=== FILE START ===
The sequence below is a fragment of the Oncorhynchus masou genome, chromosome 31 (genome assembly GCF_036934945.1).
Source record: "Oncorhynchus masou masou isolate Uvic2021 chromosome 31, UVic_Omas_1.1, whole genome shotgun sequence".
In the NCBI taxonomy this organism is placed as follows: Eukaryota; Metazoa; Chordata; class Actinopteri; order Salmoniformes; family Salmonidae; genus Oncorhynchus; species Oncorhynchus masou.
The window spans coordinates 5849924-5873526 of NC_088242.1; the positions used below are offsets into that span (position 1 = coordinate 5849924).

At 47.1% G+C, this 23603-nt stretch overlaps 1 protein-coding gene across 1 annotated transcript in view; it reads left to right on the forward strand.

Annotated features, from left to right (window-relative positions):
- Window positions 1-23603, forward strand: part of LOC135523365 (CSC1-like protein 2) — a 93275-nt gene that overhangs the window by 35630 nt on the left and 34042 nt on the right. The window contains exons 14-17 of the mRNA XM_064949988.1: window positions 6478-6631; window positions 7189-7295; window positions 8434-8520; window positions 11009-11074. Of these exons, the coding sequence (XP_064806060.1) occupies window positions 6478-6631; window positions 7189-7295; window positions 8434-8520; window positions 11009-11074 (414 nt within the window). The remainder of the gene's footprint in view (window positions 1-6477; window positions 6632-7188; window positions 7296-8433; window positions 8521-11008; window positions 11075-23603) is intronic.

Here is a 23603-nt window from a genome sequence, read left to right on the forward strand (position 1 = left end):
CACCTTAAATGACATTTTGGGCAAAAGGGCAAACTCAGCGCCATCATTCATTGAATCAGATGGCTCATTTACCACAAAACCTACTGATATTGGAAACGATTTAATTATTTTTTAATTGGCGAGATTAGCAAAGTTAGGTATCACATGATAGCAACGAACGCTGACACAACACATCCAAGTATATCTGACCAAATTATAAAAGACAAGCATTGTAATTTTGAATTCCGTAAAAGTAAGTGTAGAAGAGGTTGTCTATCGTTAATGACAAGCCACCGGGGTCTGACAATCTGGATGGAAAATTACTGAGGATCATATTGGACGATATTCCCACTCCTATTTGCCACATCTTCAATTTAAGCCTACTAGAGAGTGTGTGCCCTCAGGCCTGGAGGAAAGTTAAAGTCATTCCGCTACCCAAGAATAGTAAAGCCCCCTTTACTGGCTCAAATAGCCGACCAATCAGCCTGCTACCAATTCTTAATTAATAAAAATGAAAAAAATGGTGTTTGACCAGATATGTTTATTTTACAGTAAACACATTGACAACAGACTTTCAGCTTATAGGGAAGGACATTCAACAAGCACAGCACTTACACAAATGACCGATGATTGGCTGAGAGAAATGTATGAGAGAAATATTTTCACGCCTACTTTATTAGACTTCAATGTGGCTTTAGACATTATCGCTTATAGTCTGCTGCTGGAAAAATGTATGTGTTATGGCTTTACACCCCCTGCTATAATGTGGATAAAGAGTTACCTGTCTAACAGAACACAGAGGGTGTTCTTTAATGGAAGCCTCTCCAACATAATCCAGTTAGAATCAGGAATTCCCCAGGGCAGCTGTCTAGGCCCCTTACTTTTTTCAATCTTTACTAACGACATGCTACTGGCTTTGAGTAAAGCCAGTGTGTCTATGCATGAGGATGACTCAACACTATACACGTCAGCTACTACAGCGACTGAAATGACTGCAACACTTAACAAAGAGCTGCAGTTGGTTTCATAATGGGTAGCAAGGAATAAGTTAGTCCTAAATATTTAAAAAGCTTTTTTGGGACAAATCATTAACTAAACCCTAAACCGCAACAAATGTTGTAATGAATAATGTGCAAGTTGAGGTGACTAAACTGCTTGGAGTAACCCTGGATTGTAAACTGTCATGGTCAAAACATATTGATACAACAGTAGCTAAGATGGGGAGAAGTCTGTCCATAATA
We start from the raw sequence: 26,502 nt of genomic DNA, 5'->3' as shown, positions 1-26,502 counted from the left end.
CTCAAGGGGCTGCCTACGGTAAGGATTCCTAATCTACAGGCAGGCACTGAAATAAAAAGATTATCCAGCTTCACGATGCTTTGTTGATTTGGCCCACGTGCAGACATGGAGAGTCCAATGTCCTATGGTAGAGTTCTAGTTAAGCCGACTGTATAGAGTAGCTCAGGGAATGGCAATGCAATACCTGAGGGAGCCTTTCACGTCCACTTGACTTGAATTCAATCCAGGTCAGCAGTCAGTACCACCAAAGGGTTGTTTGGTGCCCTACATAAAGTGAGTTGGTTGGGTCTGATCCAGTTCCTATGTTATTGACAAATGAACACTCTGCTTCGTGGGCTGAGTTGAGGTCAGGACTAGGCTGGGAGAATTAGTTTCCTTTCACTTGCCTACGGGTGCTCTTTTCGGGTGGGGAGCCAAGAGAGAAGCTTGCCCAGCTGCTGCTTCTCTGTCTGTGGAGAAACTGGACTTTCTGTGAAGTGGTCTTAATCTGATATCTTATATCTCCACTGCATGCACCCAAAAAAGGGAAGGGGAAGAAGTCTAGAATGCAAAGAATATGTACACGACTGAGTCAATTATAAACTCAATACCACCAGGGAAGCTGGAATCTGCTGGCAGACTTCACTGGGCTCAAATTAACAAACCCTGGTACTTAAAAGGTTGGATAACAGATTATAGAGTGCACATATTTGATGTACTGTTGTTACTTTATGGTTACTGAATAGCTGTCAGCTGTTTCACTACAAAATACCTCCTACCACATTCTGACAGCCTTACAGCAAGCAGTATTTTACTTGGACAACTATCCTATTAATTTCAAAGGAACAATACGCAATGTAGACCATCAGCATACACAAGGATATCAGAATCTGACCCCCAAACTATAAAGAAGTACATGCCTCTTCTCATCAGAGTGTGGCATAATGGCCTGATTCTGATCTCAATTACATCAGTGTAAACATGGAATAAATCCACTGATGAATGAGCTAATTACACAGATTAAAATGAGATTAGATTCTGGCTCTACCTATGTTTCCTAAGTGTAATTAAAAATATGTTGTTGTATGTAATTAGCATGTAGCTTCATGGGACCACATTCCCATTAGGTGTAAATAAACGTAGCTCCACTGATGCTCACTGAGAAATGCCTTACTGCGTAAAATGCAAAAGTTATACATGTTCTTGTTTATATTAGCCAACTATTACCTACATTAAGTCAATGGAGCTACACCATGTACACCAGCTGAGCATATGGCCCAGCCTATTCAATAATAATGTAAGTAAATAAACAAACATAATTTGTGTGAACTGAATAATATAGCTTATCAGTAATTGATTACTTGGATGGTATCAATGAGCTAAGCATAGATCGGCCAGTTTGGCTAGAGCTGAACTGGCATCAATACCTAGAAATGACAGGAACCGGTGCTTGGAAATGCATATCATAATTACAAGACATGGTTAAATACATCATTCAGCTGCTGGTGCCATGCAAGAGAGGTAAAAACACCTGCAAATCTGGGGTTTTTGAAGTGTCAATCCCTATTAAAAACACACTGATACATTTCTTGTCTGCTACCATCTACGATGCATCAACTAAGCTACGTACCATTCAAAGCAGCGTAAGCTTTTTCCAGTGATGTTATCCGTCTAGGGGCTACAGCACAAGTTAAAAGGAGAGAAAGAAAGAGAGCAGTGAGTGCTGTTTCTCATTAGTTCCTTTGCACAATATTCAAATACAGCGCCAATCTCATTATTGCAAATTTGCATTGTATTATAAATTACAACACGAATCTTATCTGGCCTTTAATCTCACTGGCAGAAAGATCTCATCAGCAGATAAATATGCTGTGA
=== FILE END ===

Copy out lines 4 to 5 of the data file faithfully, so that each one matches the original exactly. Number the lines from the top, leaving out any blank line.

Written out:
The window spans coordinates 5849924-5873526 of NC_088242.1; the positions used below are offsets into that span (position 1 = coordinate 5849924).

At 47.1% G+C, this 23603-nt stretch overlaps 1 protein-coding gene across 1 annotated transcript in view; it reads left to right on the forward strand.